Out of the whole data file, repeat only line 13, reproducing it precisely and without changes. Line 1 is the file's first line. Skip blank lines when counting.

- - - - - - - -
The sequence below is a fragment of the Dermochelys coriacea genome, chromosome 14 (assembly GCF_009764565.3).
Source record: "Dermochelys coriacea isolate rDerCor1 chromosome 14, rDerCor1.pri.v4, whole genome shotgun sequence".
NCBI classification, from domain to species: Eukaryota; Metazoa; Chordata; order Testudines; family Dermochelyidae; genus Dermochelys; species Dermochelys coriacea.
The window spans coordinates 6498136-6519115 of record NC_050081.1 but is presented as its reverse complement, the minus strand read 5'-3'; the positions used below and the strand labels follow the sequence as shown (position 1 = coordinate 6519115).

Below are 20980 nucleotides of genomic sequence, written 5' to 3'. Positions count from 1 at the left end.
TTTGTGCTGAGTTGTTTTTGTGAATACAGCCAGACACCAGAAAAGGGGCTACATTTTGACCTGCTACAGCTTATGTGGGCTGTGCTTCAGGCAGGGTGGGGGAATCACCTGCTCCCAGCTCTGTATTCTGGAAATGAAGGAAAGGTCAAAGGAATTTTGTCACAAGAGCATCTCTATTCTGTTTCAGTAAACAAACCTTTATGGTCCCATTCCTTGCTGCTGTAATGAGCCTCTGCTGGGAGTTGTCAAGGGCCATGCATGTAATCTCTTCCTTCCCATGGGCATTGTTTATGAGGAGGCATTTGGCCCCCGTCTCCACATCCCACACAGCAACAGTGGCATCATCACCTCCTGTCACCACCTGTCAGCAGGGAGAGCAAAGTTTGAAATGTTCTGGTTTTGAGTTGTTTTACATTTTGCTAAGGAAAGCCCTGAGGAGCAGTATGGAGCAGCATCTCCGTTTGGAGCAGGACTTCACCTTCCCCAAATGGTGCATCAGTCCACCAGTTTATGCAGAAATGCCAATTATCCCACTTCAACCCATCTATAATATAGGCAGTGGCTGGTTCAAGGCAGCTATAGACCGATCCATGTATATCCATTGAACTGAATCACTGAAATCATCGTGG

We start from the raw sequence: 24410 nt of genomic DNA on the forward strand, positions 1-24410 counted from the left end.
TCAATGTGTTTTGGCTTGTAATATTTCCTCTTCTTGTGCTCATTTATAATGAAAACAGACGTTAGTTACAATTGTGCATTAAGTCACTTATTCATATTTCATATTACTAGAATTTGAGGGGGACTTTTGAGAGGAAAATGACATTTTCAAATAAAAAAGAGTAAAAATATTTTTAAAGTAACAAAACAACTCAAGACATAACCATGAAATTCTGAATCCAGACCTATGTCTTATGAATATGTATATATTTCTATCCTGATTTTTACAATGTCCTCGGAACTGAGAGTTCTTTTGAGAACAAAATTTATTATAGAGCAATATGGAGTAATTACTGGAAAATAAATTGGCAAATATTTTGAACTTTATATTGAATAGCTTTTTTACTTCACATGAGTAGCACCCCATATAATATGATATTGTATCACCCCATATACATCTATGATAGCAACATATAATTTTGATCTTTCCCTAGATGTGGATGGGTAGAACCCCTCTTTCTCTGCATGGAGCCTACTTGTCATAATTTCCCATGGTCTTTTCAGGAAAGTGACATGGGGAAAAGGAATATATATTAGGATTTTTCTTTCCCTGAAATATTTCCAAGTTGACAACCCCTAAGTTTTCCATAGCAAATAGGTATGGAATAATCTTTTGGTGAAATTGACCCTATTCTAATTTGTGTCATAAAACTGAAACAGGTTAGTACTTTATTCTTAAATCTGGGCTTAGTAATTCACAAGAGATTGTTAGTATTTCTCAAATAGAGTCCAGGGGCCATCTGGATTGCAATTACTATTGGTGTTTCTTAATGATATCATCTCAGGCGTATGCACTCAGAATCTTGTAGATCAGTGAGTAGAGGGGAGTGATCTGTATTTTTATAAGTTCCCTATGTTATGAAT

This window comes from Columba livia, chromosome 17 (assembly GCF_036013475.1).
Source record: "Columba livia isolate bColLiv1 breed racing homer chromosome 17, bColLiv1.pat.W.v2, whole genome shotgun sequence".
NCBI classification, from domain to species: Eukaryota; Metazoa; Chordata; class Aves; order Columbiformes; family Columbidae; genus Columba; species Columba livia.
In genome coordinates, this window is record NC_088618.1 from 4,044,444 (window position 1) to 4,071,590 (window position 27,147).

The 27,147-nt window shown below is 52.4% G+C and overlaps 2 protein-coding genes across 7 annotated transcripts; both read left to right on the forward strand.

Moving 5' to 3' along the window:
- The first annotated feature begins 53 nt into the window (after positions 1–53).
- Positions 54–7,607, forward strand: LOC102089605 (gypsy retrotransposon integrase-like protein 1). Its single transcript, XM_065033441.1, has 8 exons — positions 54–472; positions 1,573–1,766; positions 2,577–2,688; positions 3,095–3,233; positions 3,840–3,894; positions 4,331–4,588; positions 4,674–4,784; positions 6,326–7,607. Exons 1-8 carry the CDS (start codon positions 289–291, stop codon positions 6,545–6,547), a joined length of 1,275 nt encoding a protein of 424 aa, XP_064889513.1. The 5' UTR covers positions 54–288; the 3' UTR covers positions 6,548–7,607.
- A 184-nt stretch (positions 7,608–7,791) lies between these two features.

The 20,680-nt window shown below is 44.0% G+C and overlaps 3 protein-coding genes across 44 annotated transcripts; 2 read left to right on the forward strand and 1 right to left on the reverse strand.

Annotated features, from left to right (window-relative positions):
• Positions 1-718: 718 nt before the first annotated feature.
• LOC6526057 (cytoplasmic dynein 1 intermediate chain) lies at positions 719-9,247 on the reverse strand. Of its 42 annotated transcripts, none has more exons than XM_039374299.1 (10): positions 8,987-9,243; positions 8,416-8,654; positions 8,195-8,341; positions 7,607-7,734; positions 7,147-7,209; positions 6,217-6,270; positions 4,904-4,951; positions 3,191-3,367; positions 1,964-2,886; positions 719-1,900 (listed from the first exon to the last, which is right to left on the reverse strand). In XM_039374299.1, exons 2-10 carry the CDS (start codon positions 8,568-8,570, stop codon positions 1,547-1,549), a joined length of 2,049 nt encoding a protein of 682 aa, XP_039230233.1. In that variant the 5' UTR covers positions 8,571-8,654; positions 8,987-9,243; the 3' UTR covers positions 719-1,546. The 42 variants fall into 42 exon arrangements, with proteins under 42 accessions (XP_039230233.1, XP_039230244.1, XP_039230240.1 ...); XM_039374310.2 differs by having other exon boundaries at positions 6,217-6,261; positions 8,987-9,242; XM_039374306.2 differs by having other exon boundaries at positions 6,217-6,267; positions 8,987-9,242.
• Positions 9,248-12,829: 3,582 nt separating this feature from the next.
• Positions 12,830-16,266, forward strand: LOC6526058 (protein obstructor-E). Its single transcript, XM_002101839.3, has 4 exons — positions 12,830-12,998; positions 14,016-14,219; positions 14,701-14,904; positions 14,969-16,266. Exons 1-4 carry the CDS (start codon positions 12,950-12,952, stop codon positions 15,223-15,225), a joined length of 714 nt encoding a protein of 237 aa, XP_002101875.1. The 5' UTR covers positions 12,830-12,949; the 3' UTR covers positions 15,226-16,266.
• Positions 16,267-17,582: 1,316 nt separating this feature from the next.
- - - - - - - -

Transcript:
The 27,147-nt window shown below is 52.4% G+C and overlaps 2 protein-coding genes across 7 annotated transcripts; both read left to right on the forward strand.